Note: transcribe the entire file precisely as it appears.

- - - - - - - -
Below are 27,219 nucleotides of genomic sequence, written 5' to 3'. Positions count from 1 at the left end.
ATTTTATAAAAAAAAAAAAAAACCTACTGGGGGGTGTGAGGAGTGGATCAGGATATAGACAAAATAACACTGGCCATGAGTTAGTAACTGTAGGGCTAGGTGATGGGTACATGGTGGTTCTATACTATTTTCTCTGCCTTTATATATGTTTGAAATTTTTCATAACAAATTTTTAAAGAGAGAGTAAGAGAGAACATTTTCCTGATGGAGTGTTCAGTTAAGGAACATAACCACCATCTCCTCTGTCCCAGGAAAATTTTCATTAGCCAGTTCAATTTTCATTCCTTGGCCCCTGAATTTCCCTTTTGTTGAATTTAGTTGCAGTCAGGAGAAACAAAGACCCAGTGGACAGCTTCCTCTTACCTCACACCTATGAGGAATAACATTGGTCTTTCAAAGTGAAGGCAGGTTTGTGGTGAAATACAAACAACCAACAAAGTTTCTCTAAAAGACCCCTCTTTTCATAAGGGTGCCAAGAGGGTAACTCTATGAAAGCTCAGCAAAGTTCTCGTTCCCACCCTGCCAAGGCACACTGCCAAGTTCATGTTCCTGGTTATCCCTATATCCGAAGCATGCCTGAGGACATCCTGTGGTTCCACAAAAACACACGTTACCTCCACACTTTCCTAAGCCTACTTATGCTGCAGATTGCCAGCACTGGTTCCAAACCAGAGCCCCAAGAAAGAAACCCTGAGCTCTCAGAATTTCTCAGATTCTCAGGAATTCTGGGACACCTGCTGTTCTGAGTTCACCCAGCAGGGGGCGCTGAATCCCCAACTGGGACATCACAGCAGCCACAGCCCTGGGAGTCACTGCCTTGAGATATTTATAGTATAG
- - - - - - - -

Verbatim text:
Below are 27,219 nucleotides of genomic sequence, written 5' to 3'. Positions count from 1 at the left end.
ATTTTATAAAAAAAAAAAAAAACCTACTGGGGGGTGTGAGGAGTGGATCAGGATATAGACAAAATAACACTGGCCATGAGTTAGTAACTGTAGGGCTAGGTGATGGGTACATGGTGGTTCTATACTATTTTCTCTGCCTTTATATATGTTTGAAATTTTTCATAACAAATTTTTAAAGAGAGAGTAAGAGAGAACATTTTCCTGATGGAGTGTTCAGTTAAGGAACATAACCACCATCTCCTCTGTCCCAGGAAAATTTTCATTAGCCAGTTCAATTTTCATTCCTTGGCCCCTGAATTTCCCTTTTGTTGAATTTAGTTGCAGTCAGGAGAAACAAAGACCCAGTGGACAGCTTCCTCTTACCTCACACCTATGAGGAATAACATTGGTCTTTCAAAGTGAAGGCAGGTTTGTGGTGAAATACAAACAACCAACAAAGTTTCTCTAAAAGACCCCTCTTTTCATAAGGGTGCCAAGAGGGTAACTCTATGAAAGCTCAGCAAAGTTCTCGTTCCCACCCTGCCAAGGCACACTGCCAAGTTCATGTTCCTGGTTATCCCTATATCCGAAGCATGCCTGAGGACATCCTGTGGTTCCACAAAAACACACGTTACCTCCACACTTTCCTAAGCCTACTTATGCTGCAGATTGCCAGCACTGGTTCCAAACCAGAGCCCCAAGAAAGAAACCCTGAGCTCTCAGAATTTCTCAGATTCTCAGGAATTCTGGGACACCTGCTGTTCTGAGTTCACCCAGCAGGGGGCGCTGAATCCCCAACTGGGACATCACAGCAGCCACAGCCCTGGGAGTCACTGCCTTGAGATATTTATAGTATAG